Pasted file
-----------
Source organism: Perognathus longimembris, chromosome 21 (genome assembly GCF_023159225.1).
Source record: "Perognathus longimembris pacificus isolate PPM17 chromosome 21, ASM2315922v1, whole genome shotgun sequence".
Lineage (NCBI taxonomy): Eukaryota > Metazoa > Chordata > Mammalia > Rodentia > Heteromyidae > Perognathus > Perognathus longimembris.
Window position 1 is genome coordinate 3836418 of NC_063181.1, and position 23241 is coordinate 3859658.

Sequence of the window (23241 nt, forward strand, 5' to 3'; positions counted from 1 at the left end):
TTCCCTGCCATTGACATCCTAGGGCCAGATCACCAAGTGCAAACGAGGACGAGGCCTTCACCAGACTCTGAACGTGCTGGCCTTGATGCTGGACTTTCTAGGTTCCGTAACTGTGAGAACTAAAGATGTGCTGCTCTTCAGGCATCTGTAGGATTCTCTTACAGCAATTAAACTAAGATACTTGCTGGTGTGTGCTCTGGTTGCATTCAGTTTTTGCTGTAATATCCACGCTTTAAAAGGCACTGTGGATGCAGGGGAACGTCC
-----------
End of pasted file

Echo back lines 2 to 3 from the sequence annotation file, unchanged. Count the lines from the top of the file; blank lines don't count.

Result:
Source record: "Perognathus longimembris pacificus isolate PPM17 chromosome 21, ASM2315922v1, whole genome shotgun sequence".
Lineage (NCBI taxonomy): Eukaryota > Metazoa > Chordata > Mammalia > Rodentia > Heteromyidae > Perognathus > Perognathus longimembris.